Those were the top two things on the possibilities list going into the draft, in part because of Paxton Lynch and his presence at the back half of the first round. If Lynch had been on the board for the Cardinals, it would have been intriguing — would a team tried to trade up for him with a sweet deal? Or might the Cardinals go ahead and take him as that long-awaited shot at a QB of the future? But it became moot when the Broncos traded up to 26 to get Lynch.
After that, the Cards didn’t have the capital to trade up into the second round and didn’t see a reason to move back. Meanwhile, if there were other quarterbacks around in whom the Cards had interest, they didn’t excite them enough to pull the trigger. And frankly, once you get to the fourth or fifth round, those QBs left are likely backups at best.
Instead, the Cards went heavy on defense, and heavy on the secondary. You can say what you want about needs and best player available, but often for teams those things dovetail as they set their draft board and it’s really not a surprise the Cards ended up with a potential starting center and depth in the secondary, in addition to an upgrade on special teams.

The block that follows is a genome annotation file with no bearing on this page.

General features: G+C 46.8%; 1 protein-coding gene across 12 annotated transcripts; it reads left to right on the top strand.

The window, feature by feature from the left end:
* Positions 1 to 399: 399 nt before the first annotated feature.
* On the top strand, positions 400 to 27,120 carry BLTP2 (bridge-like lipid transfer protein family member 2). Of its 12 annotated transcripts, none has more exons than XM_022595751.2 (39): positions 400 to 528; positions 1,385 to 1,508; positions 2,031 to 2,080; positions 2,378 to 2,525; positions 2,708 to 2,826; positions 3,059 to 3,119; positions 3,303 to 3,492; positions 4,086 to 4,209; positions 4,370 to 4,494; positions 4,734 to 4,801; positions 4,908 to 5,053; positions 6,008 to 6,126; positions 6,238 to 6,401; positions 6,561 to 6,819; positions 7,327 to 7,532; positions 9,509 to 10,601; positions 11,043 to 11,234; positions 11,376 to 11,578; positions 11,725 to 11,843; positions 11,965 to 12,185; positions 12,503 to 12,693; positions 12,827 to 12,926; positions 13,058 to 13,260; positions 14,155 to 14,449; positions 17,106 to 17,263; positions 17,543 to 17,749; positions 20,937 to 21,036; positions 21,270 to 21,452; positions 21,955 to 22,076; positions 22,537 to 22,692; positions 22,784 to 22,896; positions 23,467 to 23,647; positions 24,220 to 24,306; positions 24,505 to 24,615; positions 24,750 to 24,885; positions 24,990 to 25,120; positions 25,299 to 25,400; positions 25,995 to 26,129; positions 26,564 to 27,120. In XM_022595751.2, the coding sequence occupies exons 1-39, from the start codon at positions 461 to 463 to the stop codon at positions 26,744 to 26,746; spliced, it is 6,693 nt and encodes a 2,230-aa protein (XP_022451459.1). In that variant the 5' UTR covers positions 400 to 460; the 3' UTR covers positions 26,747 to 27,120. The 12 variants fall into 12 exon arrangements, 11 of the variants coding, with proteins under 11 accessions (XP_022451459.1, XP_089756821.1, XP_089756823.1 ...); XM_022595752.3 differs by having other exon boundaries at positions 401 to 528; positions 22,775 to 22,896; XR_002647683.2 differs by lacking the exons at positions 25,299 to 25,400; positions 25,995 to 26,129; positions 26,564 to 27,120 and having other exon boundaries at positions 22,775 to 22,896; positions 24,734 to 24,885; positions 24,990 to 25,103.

— All things considered, Robert Nkemdiche should be an excellent piece if he can go hard and stay away from any off-field issues. There’s a reason someone so physically gifted was there at No. 29. The reality is he would have gone soon after if the Cards hadn’t picked him, so the Cardinals didn’t stretch to take him. But they need something out of him this season, and he he needs to become that guy on the defensive line as that position evolves over the next couple of seasons.
— All three of the defensive backs taken are in the same mold: Brandon Williams, Marqui Christian and Harlan Miller have speed, can significantly help on special teams, and aren’t ready to drop in and play a major role on defense yet. The Cards have had success in this area with Justin Bethel, but in truth they still need Bethel to become a better cornerback and not just a Pro Bowl special teams guy.